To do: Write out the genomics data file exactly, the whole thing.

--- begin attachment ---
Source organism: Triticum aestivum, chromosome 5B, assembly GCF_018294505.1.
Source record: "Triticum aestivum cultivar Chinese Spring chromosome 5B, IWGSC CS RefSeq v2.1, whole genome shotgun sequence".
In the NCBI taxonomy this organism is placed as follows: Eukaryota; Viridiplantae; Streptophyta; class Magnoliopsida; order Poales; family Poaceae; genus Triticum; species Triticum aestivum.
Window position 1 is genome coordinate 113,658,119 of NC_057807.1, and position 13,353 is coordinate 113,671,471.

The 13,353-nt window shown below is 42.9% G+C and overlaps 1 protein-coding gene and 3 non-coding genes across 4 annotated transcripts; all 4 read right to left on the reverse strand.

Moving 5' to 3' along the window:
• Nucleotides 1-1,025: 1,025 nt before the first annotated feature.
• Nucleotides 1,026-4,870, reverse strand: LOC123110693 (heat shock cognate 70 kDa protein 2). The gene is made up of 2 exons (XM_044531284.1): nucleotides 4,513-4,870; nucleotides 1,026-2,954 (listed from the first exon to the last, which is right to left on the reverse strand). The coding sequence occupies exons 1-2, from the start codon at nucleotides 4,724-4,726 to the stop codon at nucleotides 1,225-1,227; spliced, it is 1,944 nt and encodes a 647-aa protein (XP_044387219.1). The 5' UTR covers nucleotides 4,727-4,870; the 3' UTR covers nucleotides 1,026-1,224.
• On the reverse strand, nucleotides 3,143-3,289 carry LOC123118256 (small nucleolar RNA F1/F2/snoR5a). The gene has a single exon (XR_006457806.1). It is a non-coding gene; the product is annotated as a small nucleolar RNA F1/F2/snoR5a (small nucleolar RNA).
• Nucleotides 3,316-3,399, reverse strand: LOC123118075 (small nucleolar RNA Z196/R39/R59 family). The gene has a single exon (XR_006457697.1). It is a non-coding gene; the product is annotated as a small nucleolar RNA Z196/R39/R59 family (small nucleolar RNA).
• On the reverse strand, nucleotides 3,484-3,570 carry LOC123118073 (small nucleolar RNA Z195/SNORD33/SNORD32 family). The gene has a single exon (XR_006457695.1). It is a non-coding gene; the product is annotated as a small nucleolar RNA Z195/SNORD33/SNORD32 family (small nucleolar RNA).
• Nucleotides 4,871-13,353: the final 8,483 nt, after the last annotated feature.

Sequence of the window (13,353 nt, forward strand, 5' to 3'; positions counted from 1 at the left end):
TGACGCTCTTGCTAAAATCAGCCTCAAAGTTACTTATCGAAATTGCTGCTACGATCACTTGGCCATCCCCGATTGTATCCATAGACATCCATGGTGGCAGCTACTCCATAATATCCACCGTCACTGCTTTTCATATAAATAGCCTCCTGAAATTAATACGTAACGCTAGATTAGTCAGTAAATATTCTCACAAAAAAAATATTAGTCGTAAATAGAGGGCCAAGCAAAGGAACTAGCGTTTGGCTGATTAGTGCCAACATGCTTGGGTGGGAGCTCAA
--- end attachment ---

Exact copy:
Source organism: Triticum aestivum, chromosome 5B, assembly GCF_018294505.1.
Source record: "Triticum aestivum cultivar Chinese Spring chromosome 5B, IWGSC CS RefSeq v2.1, whole genome shotgun sequence".
In the NCBI taxonomy this organism is placed as follows: Eukaryota; Viridiplantae; Streptophyta; class Magnoliopsida; order Poales; family Poaceae; genus Triticum; species Triticum aestivum.
Window position 1 is genome coordinate 113,658,119 of NC_057807.1, and position 13,353 is coordinate 113,671,471.

The 13,353-nt window shown below is 42.9% G+C and overlaps 1 protein-coding gene and 3 non-coding genes across 4 annotated transcripts; all 4 read right to left on the reverse strand.

Moving 5' to 3' along the window:
• Nucleotides 1-1,025: 1,025 nt before the first annotated feature.
• Nucleotides 1,026-4,870, reverse strand: LOC123110693 (heat shock cognate 70 kDa protein 2). The gene is made up of 2 exons (XM_044531284.1): nucleotides 4,513-4,870; nucleotides 1,026-2,954 (listed from the first exon to the last, which is right to left on the reverse strand). The coding sequence occupies exons 1-2, from the start codon at nucleotides 4,724-4,726 to the stop codon at nucleotides 1,225-1,227; spliced, it is 1,944 nt and encodes a 647-aa protein (XP_044387219.1). The 5' UTR covers nucleotides 4,727-4,870; the 3' UTR covers nucleotides 1,026-1,224.
• On the reverse strand, nucleotides 3,143-3,289 carry LOC123118256 (small nucleolar RNA F1/F2/snoR5a). The gene has a single exon (XR_006457806.1). It is a non-coding gene; the product is annotated as a small nucleolar RNA F1/F2/snoR5a (small nucleolar RNA).
• Nucleotides 3,316-3,399, reverse strand: LOC123118075 (small nucleolar RNA Z196/R39/R59 family). The gene has a single exon (XR_006457697.1). It is a non-coding gene; the product is annotated as a small nucleolar RNA Z196/R39/R59 family (small nucleolar RNA).
• On the reverse strand, nucleotides 3,484-3,570 carry LOC123118073 (small nucleolar RNA Z195/SNORD33/SNORD32 family). The gene has a single exon (XR_006457695.1). It is a non-coding gene; the product is annotated as a small nucleolar RNA Z195/SNORD33/SNORD32 family (small nucleolar RNA).
• Nucleotides 4,871-13,353: the final 8,483 nt, after the last annotated feature.

Sequence of the window (13,353 nt, forward strand, 5' to 3'; positions counted from 1 at the left end):
TGACGCTCTTGCTAAAATCAGCCTCAAAGTTACTTATCGAAATTGCTGCTACGATCACTTGGCCATCCCCGATTGTATCCATAGACATCCATGGTGGCAGCTACTCCATAATATCCACCGTCACTGCTTTTCATATAAATAGCCTCCTGAAATTAATACGTAACGCTAGATTAGTCAGTAAATATTCTCACAAAAAAAATATTAGTCGTAAATAGAGGGCCAAGCAAAGGAACTAGCGTTTGGCTGATTAGTGCCAACATGCTTGGGTGGGAGCTCAA